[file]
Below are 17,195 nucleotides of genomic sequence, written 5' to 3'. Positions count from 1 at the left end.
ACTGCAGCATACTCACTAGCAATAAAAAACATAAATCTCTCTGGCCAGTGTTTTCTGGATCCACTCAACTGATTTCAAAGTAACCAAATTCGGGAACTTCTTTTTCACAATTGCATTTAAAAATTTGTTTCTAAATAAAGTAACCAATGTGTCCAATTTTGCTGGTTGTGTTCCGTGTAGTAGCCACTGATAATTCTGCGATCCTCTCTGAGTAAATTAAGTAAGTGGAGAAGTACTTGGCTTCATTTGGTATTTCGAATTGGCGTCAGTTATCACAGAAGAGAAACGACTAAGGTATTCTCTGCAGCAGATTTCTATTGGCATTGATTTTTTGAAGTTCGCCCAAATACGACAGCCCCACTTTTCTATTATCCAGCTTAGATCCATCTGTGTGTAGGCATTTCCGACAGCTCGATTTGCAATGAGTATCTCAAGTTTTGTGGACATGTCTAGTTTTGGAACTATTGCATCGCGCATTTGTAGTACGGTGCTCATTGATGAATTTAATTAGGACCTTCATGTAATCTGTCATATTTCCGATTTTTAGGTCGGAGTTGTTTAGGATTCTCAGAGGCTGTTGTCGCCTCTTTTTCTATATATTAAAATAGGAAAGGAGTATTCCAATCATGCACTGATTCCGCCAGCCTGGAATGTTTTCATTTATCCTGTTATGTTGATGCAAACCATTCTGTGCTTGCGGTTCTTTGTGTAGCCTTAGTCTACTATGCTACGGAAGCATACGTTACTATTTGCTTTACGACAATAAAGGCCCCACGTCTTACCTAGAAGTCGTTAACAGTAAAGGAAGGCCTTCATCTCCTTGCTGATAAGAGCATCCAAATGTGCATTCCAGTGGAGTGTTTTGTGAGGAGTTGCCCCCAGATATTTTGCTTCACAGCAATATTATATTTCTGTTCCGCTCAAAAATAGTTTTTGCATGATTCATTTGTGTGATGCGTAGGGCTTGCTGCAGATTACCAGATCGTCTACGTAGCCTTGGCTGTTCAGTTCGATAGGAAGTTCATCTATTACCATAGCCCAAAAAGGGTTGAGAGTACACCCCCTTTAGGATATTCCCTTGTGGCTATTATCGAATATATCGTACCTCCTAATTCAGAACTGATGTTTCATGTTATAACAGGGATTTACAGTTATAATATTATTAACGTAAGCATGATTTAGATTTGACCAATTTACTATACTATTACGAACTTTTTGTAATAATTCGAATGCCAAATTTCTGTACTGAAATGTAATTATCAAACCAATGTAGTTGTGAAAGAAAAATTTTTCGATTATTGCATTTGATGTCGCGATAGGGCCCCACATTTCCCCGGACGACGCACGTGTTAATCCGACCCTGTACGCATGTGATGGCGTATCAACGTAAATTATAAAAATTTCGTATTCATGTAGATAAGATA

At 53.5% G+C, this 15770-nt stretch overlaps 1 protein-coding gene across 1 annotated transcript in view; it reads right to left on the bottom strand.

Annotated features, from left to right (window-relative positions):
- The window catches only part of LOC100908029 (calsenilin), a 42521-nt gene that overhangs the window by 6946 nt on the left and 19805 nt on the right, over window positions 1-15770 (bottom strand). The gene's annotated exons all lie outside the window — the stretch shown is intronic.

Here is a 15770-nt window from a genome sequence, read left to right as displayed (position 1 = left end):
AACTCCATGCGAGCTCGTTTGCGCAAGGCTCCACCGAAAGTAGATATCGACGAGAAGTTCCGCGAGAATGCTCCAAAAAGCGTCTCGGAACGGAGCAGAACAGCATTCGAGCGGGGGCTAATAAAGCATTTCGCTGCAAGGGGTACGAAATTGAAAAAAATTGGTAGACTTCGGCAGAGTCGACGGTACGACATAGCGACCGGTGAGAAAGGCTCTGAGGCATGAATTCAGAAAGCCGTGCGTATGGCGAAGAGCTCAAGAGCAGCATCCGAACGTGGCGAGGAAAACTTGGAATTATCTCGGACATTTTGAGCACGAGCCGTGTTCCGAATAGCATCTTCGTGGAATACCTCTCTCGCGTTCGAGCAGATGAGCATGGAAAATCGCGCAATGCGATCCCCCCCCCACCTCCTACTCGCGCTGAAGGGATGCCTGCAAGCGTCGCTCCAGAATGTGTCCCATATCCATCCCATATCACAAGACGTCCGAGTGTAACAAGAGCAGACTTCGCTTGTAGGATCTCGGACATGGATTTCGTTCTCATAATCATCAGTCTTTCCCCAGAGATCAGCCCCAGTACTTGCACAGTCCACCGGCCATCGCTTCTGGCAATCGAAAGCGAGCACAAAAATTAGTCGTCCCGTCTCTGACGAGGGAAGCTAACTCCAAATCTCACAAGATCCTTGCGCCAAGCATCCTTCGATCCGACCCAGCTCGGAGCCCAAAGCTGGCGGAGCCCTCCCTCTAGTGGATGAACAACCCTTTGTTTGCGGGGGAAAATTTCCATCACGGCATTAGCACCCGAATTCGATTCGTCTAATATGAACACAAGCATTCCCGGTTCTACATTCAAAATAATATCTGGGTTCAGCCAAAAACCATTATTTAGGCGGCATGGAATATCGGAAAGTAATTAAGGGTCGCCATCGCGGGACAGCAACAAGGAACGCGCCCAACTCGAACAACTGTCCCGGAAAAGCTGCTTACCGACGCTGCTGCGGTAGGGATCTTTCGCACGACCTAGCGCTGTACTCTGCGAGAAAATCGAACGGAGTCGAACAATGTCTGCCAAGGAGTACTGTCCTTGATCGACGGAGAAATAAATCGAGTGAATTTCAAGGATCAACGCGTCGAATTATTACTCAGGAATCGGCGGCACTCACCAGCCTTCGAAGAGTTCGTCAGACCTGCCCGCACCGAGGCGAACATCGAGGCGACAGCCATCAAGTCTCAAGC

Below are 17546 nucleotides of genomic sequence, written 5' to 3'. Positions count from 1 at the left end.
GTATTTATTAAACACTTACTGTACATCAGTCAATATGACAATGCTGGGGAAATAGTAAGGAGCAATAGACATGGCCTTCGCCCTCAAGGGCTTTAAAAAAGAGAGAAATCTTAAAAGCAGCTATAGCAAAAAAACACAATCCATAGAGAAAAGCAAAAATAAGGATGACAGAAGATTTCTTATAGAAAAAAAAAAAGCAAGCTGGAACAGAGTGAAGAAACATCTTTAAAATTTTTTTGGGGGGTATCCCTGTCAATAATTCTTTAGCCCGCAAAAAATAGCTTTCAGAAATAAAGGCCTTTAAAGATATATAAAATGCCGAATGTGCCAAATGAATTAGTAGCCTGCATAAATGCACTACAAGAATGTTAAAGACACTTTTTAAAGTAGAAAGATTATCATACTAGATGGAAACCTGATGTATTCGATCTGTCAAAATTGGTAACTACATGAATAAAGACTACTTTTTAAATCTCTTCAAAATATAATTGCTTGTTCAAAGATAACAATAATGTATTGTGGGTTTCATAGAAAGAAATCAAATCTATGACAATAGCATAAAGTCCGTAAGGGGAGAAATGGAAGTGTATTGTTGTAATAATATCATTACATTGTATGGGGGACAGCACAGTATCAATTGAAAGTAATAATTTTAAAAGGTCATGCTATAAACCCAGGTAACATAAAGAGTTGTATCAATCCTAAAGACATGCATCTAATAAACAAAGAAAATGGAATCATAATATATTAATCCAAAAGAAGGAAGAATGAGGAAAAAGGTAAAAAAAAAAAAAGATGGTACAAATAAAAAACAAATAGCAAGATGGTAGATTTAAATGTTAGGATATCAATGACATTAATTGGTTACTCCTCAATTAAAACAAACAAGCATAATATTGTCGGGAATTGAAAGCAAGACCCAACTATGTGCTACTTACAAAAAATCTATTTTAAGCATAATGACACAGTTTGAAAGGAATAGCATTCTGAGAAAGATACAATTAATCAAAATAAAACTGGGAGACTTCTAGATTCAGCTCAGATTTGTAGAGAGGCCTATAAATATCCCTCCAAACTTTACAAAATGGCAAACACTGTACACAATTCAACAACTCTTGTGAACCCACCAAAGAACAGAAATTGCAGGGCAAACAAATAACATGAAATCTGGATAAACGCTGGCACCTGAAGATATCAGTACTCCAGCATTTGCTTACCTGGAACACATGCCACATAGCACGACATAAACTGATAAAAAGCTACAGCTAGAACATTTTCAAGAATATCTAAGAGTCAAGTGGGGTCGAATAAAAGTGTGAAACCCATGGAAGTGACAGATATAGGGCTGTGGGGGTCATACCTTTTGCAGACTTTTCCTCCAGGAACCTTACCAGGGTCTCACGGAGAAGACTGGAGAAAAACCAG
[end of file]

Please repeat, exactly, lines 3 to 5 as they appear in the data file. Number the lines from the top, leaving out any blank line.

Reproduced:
At 53.5% G+C, this 15770-nt stretch overlaps 1 protein-coding gene across 1 annotated transcript in view; it reads right to left on the bottom strand.

Annotated features, from left to right (window-relative positions):
- The window catches only part of LOC100908029 (calsenilin), a 42521-nt gene that overhangs the window by 6946 nt on the left and 19805 nt on the right, over window positions 1-15770 (bottom strand). The gene's annotated exons all lie outside the window — the stretch shown is intronic.